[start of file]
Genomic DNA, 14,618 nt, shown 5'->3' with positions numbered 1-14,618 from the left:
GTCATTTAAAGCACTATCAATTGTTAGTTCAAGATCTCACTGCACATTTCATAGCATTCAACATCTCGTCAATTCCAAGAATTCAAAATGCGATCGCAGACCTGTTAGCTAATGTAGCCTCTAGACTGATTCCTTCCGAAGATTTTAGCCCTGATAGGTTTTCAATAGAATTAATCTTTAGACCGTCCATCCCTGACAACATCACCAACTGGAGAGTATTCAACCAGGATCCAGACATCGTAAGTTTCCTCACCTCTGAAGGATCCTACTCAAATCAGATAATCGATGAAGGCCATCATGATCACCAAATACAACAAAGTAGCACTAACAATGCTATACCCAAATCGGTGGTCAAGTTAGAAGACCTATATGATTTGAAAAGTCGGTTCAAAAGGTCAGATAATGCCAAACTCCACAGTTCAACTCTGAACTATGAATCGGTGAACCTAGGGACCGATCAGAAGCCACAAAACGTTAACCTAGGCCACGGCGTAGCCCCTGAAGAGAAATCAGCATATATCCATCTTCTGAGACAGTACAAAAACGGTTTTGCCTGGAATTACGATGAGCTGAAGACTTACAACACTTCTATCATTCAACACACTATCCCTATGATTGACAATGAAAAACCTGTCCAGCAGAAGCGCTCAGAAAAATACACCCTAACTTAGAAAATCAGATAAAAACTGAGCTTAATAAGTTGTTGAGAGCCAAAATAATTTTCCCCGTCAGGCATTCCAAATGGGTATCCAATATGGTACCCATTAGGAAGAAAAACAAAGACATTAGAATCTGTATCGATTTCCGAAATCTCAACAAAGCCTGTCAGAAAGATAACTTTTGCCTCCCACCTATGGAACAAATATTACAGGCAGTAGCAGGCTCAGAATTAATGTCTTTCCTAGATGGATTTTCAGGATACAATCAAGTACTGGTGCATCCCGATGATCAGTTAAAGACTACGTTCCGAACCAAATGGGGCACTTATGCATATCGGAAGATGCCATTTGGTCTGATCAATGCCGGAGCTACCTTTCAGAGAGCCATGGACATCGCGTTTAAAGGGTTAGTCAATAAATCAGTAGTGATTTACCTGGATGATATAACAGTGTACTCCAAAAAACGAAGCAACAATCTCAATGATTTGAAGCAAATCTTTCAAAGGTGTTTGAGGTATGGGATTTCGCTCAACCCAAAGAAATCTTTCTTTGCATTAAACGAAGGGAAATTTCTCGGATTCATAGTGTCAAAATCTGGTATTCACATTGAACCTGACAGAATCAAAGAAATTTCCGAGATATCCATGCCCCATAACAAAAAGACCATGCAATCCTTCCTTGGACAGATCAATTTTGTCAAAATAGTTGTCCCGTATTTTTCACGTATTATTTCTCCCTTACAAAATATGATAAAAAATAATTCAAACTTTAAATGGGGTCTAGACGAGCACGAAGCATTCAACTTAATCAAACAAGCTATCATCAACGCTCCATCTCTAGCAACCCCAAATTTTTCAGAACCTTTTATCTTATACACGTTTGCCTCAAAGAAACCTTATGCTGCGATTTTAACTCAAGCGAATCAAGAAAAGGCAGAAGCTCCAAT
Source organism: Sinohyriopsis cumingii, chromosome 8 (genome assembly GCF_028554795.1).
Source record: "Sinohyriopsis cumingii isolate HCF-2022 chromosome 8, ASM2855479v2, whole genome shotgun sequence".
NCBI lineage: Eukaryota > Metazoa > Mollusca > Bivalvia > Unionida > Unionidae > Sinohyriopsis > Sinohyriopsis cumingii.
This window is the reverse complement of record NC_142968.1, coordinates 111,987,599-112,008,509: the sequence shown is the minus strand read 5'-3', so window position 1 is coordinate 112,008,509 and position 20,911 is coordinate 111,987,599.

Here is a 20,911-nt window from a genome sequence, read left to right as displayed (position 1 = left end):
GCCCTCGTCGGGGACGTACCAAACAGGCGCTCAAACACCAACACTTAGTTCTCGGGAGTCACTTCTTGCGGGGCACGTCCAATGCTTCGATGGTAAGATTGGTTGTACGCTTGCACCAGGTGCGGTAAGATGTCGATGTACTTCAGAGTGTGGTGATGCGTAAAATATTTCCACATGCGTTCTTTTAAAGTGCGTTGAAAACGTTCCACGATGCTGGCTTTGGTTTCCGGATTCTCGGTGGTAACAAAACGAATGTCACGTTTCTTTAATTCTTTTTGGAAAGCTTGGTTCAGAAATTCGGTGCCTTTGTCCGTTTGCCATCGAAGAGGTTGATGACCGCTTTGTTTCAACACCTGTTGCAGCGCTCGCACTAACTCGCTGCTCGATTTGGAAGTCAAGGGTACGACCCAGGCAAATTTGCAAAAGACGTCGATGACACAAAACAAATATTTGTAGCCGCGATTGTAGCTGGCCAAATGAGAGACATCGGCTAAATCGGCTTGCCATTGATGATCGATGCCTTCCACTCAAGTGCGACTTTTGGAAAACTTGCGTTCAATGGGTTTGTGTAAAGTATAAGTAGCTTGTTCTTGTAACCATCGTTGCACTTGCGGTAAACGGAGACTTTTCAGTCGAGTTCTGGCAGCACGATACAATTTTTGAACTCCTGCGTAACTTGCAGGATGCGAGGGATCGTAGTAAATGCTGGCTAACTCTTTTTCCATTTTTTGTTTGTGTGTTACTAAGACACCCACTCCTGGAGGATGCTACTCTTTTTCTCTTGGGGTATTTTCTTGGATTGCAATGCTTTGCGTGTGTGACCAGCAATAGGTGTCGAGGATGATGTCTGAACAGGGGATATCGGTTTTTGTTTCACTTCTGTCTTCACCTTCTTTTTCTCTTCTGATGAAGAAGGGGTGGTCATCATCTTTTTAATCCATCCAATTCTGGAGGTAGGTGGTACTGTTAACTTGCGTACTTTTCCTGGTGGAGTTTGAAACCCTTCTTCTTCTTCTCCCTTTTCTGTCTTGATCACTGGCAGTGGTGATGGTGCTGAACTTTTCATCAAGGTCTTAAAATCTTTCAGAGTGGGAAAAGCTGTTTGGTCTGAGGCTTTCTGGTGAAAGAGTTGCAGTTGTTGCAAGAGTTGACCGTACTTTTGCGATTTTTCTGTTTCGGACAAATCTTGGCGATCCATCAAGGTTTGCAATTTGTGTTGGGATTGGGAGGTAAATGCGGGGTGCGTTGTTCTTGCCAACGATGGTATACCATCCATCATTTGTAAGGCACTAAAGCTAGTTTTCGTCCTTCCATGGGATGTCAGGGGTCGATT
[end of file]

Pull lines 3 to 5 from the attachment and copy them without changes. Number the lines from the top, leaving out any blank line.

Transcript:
Source organism: Sinohyriopsis cumingii, chromosome 8 (genome assembly GCF_028554795.1).
Source record: "Sinohyriopsis cumingii isolate HCF-2022 chromosome 8, ASM2855479v2, whole genome shotgun sequence".
NCBI lineage: Eukaryota > Metazoa > Mollusca > Bivalvia > Unionida > Unionidae > Sinohyriopsis > Sinohyriopsis cumingii.